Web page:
Keppel DC REIT’s stock price has dropped by seven percent since Tuesday after the manager of the SGX-listed trust reported declines in both net property income and revenue in the first quarter compared to the initial three months of 2021.
Having seen its unit price grow at the fastest rate of any Singapore-listed REIT in 2020, the dedicated data centre vehicle saw its net property income fall by 1.4 percent to S$60.1 million ($44.2 million) in the first three months of the year from S$60.99 million a year ago, the trust’s manager reported in a bourse filing on Tuesday.
“Keppel DC REIT’s 1Q22 results fell slightly short of our expectations,” OCBC Investment Research said in a report on Wednesday. “The decline was driven by higher electricity costs and provisions made at its Keppel DC Singapore 1 (KDC SGP 1) asset due to an ongoing tenant dispute, but partially offset by contribution from acquisitions.”
While the analyst report identified rising costs, Keppel DC REIT also saw its gross revenues slip by 0.9 percent to S$66.1 million during the period. investors were quick to react to the bad news with the REIT’s unit price falling to S$2.08 on Thursday from S$2.23 two days earlier.
Keppel DC REIT’s Q1 performance is in line with the trust’s growth over the past two years. In 2021 Keppel DC REIT grew its net property income by just 1.9 percent compared to the preceding year, after achieving an expansion of 37.7 percent in 2020 and a 12.4 percent upswing in 2019.
Last quarter’s dip in revenue also aligned with slowing performance for Keppel REIT in 2021, after the trust had boosted its top line by 36 percent in 2020 and 11 percent in 2019.
Investors have noted the shifting results for Singapore’s first pure-play data centre REIT, with the trust’s unit price having fallen nearly one-third from its October 2020 peak of S$3.00.
Keppel DC REIT notified the stock exchange last month that it was involved in a dispute over payment with a tenant at one of its Singapore facilities, with that $14.8 million tussle denting its financial results.
OCBC also said that it expects ongoing increases in power costs for the REIT, despite assurances made by the trust’s manager that over 90 percent of these charges can be passed on to tenants.
Notwithstanding its drop in revenue, Keppel DC REIT reported distributable income of S$44.5 million for the quarter, which was up 5.9 percent from the same period in 2020. This increase also helped to boost its distributions per unit to S$2.47 in the first quarter from S$2.46 a year earlier.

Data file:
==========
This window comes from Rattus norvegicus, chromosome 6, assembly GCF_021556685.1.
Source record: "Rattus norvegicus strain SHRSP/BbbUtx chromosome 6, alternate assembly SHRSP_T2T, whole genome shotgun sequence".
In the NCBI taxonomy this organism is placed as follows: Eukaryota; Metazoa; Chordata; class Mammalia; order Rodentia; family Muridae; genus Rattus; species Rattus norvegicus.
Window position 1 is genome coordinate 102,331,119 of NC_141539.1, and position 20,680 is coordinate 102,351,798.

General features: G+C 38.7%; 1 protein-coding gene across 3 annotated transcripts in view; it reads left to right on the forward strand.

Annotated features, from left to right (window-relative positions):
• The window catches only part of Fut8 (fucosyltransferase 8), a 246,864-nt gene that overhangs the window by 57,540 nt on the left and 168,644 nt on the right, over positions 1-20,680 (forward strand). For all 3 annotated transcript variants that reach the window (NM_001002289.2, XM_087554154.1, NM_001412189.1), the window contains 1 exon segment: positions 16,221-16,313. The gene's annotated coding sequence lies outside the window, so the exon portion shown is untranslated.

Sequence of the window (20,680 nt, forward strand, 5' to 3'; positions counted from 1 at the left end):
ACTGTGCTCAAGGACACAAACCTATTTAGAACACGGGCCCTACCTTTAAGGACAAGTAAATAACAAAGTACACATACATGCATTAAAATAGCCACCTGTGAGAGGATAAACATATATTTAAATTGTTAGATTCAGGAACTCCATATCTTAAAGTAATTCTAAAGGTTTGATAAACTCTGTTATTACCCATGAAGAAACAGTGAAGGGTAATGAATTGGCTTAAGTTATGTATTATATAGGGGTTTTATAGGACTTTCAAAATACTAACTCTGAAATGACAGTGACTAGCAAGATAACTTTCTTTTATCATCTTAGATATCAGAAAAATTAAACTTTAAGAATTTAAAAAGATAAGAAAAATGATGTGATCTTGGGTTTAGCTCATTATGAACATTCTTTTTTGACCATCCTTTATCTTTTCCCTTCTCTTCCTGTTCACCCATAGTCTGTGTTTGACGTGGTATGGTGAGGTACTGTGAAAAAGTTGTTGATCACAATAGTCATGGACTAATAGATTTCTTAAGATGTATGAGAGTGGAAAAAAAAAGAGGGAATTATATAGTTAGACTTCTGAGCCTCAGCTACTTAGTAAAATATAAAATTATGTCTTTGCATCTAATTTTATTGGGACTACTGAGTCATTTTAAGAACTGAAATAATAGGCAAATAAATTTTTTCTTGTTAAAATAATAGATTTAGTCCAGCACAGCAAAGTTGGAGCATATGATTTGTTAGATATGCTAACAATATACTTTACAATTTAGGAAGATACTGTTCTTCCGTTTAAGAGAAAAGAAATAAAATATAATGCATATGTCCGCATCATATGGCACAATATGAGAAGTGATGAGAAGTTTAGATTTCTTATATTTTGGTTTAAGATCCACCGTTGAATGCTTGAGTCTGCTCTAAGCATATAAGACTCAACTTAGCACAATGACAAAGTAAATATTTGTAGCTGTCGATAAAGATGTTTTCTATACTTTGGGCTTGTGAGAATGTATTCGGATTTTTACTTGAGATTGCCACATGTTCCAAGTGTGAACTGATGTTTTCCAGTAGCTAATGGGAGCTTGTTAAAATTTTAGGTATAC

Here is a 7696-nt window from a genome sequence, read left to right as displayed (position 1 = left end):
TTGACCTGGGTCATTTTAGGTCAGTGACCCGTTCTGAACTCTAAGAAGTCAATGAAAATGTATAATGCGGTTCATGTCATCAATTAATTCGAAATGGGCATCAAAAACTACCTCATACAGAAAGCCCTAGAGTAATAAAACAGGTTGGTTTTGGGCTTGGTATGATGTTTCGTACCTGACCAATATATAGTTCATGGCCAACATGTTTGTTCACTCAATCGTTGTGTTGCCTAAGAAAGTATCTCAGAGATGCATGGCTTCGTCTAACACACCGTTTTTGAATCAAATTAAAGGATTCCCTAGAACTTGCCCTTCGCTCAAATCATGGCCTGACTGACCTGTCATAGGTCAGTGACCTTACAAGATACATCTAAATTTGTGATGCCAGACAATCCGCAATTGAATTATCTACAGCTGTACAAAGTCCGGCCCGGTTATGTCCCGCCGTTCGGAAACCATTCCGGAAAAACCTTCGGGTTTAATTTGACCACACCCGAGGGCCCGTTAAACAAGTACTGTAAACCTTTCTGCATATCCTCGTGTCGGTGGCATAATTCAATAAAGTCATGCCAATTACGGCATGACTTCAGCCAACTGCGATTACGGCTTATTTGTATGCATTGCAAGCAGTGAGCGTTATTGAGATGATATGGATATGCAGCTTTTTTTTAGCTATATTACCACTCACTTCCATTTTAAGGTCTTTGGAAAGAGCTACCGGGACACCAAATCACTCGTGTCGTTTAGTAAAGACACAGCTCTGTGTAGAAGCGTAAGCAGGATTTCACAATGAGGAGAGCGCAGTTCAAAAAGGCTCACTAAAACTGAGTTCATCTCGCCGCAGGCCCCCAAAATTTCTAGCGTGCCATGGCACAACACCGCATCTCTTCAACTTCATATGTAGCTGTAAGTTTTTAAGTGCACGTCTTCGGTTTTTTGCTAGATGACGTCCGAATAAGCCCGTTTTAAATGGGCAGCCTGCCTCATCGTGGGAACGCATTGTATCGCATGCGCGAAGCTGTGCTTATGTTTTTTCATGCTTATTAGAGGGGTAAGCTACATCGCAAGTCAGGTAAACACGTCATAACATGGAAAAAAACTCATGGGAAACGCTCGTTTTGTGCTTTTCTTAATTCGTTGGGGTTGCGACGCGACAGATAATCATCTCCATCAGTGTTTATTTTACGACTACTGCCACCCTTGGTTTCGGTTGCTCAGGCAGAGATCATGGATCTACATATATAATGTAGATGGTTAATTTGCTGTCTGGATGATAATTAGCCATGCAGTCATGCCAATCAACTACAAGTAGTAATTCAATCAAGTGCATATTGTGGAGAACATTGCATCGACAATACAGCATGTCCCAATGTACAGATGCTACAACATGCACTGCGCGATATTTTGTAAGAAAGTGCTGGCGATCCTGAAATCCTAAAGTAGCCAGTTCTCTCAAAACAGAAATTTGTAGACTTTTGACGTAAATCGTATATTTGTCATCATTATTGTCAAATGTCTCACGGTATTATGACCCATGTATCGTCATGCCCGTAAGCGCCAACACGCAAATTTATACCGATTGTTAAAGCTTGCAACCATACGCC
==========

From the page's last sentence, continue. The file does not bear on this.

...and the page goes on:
OCBC has now lowered its DPU forecast for the trust this year by 2.7 percent and by 3.1 percent for 2023. The investment bank has also trimmed its fair value estimate on the trust’s equity to S$2.28 from S$2.61 previously.
Big and Bulky
Keppel DC REIT’s slowing financial performance could be a sign that the trust is still digesting a set of recent acquisitions, according to Jabez Tan, head of research at data centre analysis firm Structure Research.
“While revenue growth is important, it often tends to be a lagging indicator of health as leases signed take time to ramp into and revenue is generated overtime as usage increases,” Tan said.” The relatively lower revenue growth numbers is more so a function of Keppel DC REIT’s strategy of acquiring and housing stabilised data centre assets in its portfolio that are largely almost fully occupied before being added to Keppel DC REIT’s books, and because of that you therefore don’t get the big growth numbers that stem from leasing up an empty data centre asset.”
Acquisitions of data centres and investment in debt securities contributed to Keppel DC REIT’s rising DPU for the quarter, the trust’s manager said, while adding that occupancy rate in the portfolio improved by 0.4 percentage points to 98.7 percent at the end of March.
In December of last year the trust agreed to spend $76 million to acquire an office park property with data facilities near London as its sole acquisition of the fourth quarter. During September, Keppel DC REIT had purchased a data centre in the Netherlands, and the trust’s manager agreed to make its first acquisition of a China property in July when it committed to a $98 million buy.
The trust now has 21 data centres across 9 countries in Asia Pacific and Europe, compared to 18 facilities at the end of 2020.
In addition to the challenges of managing a growing portfolio and dealing with pricier power, Keppel DC REIT is also facing greater competition for the attention of data centre-hungry investors in listed trusts.
In early December Digital Core REIT, a trust backed by a set of US data centres and sponsored by Digital Realty concluded its $600 million IPO on the Singapore exchange.
Singapore-listed Mapletree Industrial Trust has also rapidly been recasting itself as a data centre owner, with the REIT agreeing to spend $1.3 billion last year to acquire 29 US data centres. That purchase gave the Temasek Holdings-backed trust a presence in 13 of the 15 largest data centre markets in the US.